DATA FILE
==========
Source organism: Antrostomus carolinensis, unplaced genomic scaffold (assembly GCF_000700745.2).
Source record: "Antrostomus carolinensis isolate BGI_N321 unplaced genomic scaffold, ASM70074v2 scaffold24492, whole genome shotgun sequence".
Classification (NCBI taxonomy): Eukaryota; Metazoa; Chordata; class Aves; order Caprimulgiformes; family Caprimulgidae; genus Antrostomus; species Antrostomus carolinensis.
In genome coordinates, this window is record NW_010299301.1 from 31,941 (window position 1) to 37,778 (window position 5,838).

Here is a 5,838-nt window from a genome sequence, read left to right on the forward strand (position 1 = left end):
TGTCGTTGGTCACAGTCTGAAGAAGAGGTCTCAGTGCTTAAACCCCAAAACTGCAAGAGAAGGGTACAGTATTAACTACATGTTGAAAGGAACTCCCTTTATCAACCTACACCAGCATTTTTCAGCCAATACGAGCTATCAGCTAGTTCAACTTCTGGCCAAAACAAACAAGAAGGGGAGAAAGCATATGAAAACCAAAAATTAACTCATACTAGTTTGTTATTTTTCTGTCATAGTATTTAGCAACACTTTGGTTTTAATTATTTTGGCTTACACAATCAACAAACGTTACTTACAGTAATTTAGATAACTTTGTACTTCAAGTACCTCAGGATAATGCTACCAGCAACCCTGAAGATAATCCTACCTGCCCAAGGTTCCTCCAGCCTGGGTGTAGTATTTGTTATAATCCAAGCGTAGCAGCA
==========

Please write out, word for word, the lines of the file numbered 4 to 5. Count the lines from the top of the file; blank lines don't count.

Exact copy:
In genome coordinates, this window is record NW_010299301.1 from 31,941 (window position 1) to 37,778 (window position 5,838).

Here is a 5,838-nt window from a genome sequence, read left to right on the forward strand (position 1 = left end):